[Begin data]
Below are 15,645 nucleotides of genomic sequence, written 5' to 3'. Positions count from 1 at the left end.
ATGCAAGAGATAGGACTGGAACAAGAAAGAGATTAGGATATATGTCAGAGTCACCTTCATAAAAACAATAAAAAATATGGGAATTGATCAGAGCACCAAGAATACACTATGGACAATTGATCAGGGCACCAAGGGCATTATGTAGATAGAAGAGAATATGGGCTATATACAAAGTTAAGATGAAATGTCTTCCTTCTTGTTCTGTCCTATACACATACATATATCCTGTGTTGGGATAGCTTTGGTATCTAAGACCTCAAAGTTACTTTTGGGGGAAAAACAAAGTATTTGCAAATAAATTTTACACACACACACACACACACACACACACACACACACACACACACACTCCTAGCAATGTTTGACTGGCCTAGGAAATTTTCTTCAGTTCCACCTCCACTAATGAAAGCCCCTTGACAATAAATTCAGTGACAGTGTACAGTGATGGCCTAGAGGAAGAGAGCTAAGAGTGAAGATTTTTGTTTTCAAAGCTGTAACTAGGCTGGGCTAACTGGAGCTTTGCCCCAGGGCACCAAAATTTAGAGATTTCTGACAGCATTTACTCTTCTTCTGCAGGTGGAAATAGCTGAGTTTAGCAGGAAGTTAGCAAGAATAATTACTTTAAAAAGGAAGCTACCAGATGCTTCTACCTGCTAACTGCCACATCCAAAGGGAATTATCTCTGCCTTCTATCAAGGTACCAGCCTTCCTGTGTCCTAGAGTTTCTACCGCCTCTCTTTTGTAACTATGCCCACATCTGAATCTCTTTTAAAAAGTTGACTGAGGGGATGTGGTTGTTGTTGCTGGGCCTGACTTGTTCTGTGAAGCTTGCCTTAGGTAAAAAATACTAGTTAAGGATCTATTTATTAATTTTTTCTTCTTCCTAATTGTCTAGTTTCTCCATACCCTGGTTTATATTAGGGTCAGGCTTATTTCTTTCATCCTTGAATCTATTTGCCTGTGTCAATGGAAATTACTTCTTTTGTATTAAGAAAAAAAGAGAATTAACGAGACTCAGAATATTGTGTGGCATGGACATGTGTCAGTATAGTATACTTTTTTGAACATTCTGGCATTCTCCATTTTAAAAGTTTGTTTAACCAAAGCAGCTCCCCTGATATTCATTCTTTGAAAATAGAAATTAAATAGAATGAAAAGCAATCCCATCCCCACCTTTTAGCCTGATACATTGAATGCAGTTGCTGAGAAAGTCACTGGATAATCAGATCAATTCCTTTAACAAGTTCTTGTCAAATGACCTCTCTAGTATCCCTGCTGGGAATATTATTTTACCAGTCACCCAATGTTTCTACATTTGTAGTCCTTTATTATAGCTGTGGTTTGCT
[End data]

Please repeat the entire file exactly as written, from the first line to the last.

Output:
Below are 15,645 nucleotides of genomic sequence, written 5' to 3'. Positions count from 1 at the left end.
ATGCAAGAGATAGGACTGGAACAAGAAAGAGATTAGGATATATGTCAGAGTCACCTTCATAAAAACAATAAAAAATATGGGAATTGATCAGAGCACCAAGAATACACTATGGACAATTGATCAGGGCACCAAGGGCATTATGTAGATAGAAGAGAATATGGGCTATATACAAAGTTAAGATGAAATGTCTTCCTTCTTGTTCTGTCCTATACACATACATATATCCTGTGTTGGGATAGCTTTGGTATCTAAGACCTCAAAGTTACTTTTGGGGGAAAAACAAAGTATTTGCAAATAAATTTTACACACACACACACACACACACACACACACACACACACACACACACTCCTAGCAATGTTTGACTGGCCTAGGAAATTTTCTTCAGTTCCACCTCCACTAATGAAAGCCCCTTGACAATAAATTCAGTGACAGTGTACAGTGATGGCCTAGAGGAAGAGAGCTAAGAGTGAAGATTTTTGTTTTCAAAGCTGTAACTAGGCTGGGCTAACTGGAGCTTTGCCCCAGGGCACCAAAATTTAGAGATTTCTGACAGCATTTACTCTTCTTCTGCAGGTGGAAATAGCTGAGTTTAGCAGGAAGTTAGCAAGAATAATTACTTTAAAAAGGAAGCTACCAGATGCTTCTACCTGCTAACTGCCACATCCAAAGGGAATTATCTCTGCCTTCTATCAAGGTACCAGCCTTCCTGTGTCCTAGAGTTTCTACCGCCTCTCTTTTGTAACTATGCCCACATCTGAATCTCTTTTAAAAAGTTGACTGAGGGGATGTGGTTGTTGTTGCTGGGCCTGACTTGTTCTGTGAAGCTTGCCTTAGGTAAAAAATACTAGTTAAGGATCTATTTATTAATTTTTTCTTCTTCCTAATTGTCTAGTTTCTCCATACCCTGGTTTATATTAGGGTCAGGCTTATTTCTTTCATCCTTGAATCTATTTGCCTGTGTCAATGGAAATTACTTCTTTTGTATTAAGAAAAAAAGAGAATTAACGAGACTCAGAATATTGTGTGGCATGGACATGTGTCAGTATAGTATACTTTTTTGAACATTCTGGCATTCTCCATTTTAAAAGTTTGTTTAACCAAAGCAGCTCCCCTGATATTCATTCTTTGAAAATAGAAATTAAATAGAATGAAAAGCAATCCCATCCCCACCTTTTAGCCTGATACATTGAATGCAGTTGCTGAGAAAGTCACTGGATAATCAGATCAATTCCTTTAACAAGTTCTTGTCAAATGACCTCTCTAGTATCCCTGCTGGGAATATTATTTTACCAGTCACCCAATGTTTCTACATTTGTAGTCCTTTATTATAGCTGTGGTTTGCT